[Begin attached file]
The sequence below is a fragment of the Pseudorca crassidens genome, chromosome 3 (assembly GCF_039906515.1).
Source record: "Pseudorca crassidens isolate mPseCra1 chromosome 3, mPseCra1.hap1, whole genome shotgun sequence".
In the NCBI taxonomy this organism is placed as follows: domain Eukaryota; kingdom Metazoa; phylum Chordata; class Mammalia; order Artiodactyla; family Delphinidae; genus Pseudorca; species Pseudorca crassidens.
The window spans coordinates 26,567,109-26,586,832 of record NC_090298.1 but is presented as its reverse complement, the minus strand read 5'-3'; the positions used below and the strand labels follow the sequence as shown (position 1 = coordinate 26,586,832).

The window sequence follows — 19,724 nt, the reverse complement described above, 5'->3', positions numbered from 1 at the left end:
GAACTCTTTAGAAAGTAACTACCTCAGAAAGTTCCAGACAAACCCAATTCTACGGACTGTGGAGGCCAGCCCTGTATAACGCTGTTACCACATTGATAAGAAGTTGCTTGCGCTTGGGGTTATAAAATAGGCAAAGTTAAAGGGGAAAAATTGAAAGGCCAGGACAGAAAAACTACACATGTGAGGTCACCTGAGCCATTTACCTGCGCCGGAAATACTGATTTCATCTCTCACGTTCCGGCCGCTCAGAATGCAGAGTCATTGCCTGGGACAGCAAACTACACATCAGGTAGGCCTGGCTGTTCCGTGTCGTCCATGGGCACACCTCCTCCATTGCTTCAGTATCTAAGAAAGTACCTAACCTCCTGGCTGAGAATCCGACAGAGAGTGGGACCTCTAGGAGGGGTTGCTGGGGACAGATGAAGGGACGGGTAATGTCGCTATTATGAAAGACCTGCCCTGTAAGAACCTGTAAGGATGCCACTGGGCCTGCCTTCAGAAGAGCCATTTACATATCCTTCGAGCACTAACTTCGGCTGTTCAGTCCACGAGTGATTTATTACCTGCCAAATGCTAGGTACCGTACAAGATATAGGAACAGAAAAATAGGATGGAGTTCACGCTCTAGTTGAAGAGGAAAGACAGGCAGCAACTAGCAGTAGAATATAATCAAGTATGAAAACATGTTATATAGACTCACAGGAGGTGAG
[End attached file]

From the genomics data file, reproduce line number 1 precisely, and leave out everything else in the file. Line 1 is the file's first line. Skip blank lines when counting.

The sequence below is a fragment of the Pseudorca crassidens genome, chromosome 3 (assembly GCF_039906515.1).